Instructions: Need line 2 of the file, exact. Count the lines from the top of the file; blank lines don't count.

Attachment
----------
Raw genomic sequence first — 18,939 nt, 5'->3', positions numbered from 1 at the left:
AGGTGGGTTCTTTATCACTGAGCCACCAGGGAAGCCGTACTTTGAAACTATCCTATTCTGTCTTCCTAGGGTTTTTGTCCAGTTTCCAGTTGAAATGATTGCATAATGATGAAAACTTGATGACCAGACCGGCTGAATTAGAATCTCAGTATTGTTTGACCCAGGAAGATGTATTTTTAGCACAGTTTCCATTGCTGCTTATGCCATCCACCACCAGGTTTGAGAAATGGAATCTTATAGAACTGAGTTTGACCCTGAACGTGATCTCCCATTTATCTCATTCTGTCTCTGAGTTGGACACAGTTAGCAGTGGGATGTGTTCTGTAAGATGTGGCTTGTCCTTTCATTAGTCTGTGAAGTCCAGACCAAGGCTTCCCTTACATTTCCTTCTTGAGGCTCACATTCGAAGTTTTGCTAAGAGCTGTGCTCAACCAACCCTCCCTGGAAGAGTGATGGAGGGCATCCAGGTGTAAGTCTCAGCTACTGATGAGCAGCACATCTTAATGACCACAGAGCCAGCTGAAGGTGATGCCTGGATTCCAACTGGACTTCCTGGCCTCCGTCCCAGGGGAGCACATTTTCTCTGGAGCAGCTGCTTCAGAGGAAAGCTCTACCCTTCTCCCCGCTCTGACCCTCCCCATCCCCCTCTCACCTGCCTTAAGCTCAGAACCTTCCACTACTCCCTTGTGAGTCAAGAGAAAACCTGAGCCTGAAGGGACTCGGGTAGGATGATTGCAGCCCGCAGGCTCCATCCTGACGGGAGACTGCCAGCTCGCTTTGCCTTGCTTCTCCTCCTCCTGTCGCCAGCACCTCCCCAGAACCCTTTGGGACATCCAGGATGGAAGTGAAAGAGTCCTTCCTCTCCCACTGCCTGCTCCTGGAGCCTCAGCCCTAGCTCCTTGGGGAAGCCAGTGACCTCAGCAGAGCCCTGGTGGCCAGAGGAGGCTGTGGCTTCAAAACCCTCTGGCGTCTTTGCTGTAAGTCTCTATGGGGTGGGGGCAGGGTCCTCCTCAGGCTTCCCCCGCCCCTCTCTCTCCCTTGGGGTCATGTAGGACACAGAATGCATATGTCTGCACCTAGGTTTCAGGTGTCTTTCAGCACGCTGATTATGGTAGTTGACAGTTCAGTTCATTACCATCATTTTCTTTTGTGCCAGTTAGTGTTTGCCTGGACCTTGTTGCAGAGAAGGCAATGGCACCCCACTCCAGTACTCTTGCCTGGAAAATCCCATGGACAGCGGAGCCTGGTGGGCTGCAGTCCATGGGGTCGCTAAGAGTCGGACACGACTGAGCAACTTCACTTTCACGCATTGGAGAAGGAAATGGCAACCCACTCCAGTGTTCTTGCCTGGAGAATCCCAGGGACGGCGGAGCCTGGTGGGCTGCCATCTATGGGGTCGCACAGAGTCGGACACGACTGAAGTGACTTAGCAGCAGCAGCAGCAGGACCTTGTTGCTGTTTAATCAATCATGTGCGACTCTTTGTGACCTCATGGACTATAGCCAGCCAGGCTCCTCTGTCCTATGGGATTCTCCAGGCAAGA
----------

AGGTGGGTTCTTTATCACTGAGCCACCAGGGAAGCCGTACTTTGAAACTATCCTATTCTGTCTTCCTAGGGTTTTTGTCCAGTTTCCAGTTGAAATGATTGCATAATGATGAAAACTTGATGACCAGACCGGCTGAATTAGAATCTCAGTATTGTTTGACCCAGGAAGATGTATTTTTAGCACAGTTTCCATTGCTGCTTATGCCATCCACCACCAGGTTTGAGAAATGGAATCTTATAGAACTGAGTTTGACCCTGAACGTGATCTCCCATTTATCTCATTCTGTCTCTGAGTTGGACACAGTTAGCAGTGGGATGTGTTCTGTAAGATGTGGCTTGTCCTTTCATTAGTCTGTGAAGTCCAGACCAAGGCTTCCCTTACATTTCCTTCTTGAGGCTCACATTCGAAGTTTTGCTAAGAGCTGTGCTCAACCAACCCTCCCTGGAAGAGTGATGGAGGGCATCCAGGTGTAAGTCTCAGCTACTGATGAGCAGCACATCTTAATGACCACAGAGCCAGCTGAAGGTGATGCCTGGATTCCAACTGGACTTCCTGGCCTCCGTCCCAGGGGAGCACATTTTCTCTGGAGCAGCTGCTTCAGAGGAAAGCTCTACCCTTCTCCCCGCTCTGACCCTCCCCATCCCCCTCTCACCTGCCTTAAGCTCAGAACCTTCCACTACTCCCTTGTGAGTCAAGAGAAAACCTGAGCCTGAAGGGACTCGGGTAGGATGATTGCAGCCCGCAGGCTCCATCCTGACGGGAGACTGCCAGCTCGCTTTGCCTTGCTTCTCCTCCTCCTGTCGCCAGCACCTCCCCAGAACCCTTTGGGACATCCAGGATGGAAGTGAAAGAGTCCTTCCTCTCCCACTGCCTGCTCCTGGAGCCTCAGCCCTAGCTCCTTGGGGAAGCCAGTGACCTCAGCAGAGCCCTGGTGGCCAGAGGAGGCTGTGGCTTCAAAACCCTCTGGCGTCTTTGCTGTAAGTCTCTATGGGGTGGGGGCAGGGTCCTCCTCAGGCTTCCCCCGCCCCTCTCTCTCCCTTGGGGTCATGTAGGACACAGAATGCATATGTCTGCACCTAGGTTTCAGGTGTCTTTCAGCACGCTGATTATGGTAGTTGACAGTTCAGTTCATTACCATCATTTTCTTTTGTGCCAGTTAGTGTTTGCCTGGACCTTGTTGCAGAGAAGGCAATGGCACCCCACTCCAGTACTCTTGCCTGGAAAATCCCATGGACAGCGGAGCCTGGTGGGCTGCAGTCCATGGGGTCGCTAAGAGTCGGACACGACTGAGCAACTTCACTTTCACGCATTGGAGAAGGAAATGGCAACCCACTCCAGTGTTCTTGCCTGGAGAATCCCAGGGACGGCGGAGCCTGGTGGGCTGCCATCTATGGGGTCGCACAGAGTCGGACACGACTGAAGTGACTTAGCAGCAGCAGCAGCAGGACCTTGTTGCTGTTTAATCAATCATGTGCGACTCTTTGTGACCTCATGGACTATAGCCAGCCAGGCTCCTCTGTCCTATGGGATTCTCCAGGCAAGA